Sources of heterogeneity and meta-regression
In order to explore the moderate-to-high between-study heterogeneity found in several analysis, univariate meta-regression with the covariates of publication year, location where the study was conducted, study design (case-control or cohort), number of cases and sex (male or female) was performed. No significant findings were found in the above-mentioned analysis.
Influence analysis and publication bias
Sensitivity analysis showed that no individual study had excessive influence on the above-mentioned pooled effect. Begg’s test showed no evidence of significant publication bias for the analysis between breast cancer risk and vegetables intake (P=0714) and fruits intake (P=0.125).
Finding from this meta-analysis suggested that the intake of vegetables and fruits are associated with significant reductions in the risk of lung cancer. The associations were also found in subgroups of Europe, America and Asia for vegetables or fruit intake and lung cancer risk. For the subgroup analysis of sex, the association was significant in females on vegetables intake and lung cancer but not in the males. The association was also stronger in females than males on fruits intake and lung cancer risk. This is because some studies included were not adjusted for smoking status and men are more likely to smoke than women, as smoking is a risk factor for lung cancer.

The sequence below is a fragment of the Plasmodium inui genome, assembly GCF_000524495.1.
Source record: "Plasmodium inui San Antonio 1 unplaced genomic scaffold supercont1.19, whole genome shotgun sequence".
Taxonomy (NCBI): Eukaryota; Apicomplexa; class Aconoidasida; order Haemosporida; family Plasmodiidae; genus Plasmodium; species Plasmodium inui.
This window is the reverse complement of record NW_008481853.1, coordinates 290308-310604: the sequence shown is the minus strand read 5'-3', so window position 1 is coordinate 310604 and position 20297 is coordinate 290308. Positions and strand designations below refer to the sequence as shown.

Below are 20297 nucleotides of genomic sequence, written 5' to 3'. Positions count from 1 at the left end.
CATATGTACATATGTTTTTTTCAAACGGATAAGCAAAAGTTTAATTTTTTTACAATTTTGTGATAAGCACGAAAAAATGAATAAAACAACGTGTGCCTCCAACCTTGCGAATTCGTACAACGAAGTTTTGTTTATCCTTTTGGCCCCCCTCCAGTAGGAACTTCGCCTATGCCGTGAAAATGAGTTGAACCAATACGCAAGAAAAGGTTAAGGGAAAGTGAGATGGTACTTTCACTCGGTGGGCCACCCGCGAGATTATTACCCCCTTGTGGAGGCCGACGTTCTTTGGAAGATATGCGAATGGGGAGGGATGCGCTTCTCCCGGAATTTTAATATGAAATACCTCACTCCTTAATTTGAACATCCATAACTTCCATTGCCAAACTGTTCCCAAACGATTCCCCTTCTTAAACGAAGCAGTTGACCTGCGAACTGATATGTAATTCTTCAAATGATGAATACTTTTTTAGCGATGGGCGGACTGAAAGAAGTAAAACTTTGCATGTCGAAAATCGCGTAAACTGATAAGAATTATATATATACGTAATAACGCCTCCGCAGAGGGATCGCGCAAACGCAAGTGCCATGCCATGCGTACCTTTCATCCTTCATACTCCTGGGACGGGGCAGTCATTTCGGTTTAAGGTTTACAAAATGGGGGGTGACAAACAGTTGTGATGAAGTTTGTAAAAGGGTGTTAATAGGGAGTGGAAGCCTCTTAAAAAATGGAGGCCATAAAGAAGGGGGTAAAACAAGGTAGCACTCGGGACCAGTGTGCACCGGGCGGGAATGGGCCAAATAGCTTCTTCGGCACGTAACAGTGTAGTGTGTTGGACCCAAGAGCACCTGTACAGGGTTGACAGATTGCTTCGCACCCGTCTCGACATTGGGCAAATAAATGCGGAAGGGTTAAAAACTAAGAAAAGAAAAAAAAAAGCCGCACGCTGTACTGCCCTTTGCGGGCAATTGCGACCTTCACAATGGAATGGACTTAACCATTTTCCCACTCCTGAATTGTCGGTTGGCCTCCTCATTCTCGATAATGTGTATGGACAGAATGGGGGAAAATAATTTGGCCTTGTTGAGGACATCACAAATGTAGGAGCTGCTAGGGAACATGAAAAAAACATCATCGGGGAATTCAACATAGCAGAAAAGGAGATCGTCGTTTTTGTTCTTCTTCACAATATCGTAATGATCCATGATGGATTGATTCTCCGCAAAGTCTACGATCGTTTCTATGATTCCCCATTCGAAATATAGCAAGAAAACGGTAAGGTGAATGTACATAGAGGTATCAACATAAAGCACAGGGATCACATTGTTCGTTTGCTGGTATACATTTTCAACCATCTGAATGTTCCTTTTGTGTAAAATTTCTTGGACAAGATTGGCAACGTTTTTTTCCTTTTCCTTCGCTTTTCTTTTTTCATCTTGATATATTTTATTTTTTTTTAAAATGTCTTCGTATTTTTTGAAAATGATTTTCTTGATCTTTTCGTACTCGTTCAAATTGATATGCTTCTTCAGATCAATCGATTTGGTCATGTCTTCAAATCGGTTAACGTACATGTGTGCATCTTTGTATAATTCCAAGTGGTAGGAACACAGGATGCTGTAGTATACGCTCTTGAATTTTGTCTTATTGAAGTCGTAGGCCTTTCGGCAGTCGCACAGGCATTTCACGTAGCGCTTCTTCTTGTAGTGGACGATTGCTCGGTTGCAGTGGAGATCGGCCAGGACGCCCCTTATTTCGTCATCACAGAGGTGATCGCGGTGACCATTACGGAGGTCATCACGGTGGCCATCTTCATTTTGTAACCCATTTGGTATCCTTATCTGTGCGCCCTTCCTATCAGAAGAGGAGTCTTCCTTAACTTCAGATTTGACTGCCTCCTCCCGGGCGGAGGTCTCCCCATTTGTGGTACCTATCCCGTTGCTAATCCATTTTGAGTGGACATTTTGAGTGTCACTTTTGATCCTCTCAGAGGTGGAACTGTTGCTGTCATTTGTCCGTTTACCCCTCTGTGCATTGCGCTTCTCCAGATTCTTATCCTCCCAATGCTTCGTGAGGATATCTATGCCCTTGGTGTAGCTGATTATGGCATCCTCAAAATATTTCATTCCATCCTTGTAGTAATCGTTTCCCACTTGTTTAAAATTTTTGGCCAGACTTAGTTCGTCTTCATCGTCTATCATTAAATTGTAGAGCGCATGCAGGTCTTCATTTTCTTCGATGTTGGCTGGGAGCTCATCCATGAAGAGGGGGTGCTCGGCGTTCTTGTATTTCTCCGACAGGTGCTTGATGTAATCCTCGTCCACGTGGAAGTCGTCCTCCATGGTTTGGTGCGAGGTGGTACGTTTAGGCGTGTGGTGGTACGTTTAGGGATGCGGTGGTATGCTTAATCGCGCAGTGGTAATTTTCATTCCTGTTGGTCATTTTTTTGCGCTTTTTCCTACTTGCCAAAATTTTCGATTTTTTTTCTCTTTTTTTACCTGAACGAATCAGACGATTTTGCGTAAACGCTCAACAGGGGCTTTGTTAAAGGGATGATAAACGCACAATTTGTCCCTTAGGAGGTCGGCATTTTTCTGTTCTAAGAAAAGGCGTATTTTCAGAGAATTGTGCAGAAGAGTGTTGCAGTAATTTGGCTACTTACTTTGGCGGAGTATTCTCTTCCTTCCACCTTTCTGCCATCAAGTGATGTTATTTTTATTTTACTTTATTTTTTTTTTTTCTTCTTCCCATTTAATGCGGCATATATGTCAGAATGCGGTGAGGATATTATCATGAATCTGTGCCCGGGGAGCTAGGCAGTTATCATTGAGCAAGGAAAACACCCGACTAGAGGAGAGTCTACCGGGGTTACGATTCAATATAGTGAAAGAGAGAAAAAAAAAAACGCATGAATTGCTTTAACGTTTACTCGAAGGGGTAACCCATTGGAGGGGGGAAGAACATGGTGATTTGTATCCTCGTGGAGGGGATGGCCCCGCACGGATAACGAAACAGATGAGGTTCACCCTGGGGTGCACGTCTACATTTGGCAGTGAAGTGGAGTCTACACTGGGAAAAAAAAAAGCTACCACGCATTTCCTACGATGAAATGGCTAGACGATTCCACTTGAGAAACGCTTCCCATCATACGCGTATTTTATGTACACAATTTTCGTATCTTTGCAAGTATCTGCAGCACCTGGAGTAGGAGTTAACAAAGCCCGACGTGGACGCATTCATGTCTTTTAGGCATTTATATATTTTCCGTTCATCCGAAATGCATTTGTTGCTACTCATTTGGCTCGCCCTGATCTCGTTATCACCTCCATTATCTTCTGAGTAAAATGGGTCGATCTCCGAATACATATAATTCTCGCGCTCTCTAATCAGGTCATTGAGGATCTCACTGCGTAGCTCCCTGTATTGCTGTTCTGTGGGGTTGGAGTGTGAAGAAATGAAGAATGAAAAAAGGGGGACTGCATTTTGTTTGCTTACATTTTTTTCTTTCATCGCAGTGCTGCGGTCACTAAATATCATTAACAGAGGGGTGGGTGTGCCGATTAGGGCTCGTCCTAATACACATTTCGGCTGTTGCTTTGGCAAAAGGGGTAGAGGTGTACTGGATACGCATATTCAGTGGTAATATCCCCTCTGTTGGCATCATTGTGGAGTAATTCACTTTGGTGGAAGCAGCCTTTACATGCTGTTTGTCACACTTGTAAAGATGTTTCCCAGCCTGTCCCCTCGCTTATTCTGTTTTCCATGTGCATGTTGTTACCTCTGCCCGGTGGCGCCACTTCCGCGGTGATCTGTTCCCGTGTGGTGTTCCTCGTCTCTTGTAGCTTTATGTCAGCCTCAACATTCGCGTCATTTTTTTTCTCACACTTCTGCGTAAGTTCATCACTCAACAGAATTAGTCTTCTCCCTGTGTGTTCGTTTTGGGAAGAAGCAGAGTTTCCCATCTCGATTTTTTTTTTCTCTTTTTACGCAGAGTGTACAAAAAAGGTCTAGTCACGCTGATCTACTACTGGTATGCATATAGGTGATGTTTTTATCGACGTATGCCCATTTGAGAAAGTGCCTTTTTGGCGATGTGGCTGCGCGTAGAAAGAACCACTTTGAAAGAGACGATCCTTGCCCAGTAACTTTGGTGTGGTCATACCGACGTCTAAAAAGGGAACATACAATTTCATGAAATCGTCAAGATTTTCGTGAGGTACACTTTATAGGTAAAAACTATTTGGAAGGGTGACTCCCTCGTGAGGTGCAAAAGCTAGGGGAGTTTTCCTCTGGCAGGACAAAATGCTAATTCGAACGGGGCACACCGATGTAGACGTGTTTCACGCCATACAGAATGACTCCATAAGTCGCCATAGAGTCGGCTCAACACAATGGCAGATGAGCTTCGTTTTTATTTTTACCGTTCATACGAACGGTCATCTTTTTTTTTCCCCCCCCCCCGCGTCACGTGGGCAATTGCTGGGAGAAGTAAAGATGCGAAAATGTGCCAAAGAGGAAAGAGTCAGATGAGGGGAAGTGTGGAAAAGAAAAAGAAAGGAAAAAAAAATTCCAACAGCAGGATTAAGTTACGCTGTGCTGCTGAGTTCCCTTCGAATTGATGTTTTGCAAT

The mechanisms of the anti-cancer properties of fruits and vegetables have not been thoroughly investigated. A few in vitro and epidemiological studies have discovered mechanisms that allow fruits and vegetables to protect against some cancers.51, 52, 53 The suggested mechanisms for the major role of vegetables and fruit in the prevention of cancer include: modulation of DNA methylation; protection from and repair of DNA damage; promotion of apoptosis and induction of detoxifying phase-II enzymes.54 Antioxidants and dietary fibers might have a key role in the prevention of lung cancer development. The protective effects of vegetables and fruits are thought to be mediated by multiple components, including beta-carotene, fiber, vitamins, alpha-tocopherol, retinoids, phytoestrogens and folate.55 These components are involved in numerous biological processes that may alter cancer risk, including the inhibition of cell growth, the normal synthesis and methylation of DNA, and protection against oxidative stress and DNA damage.56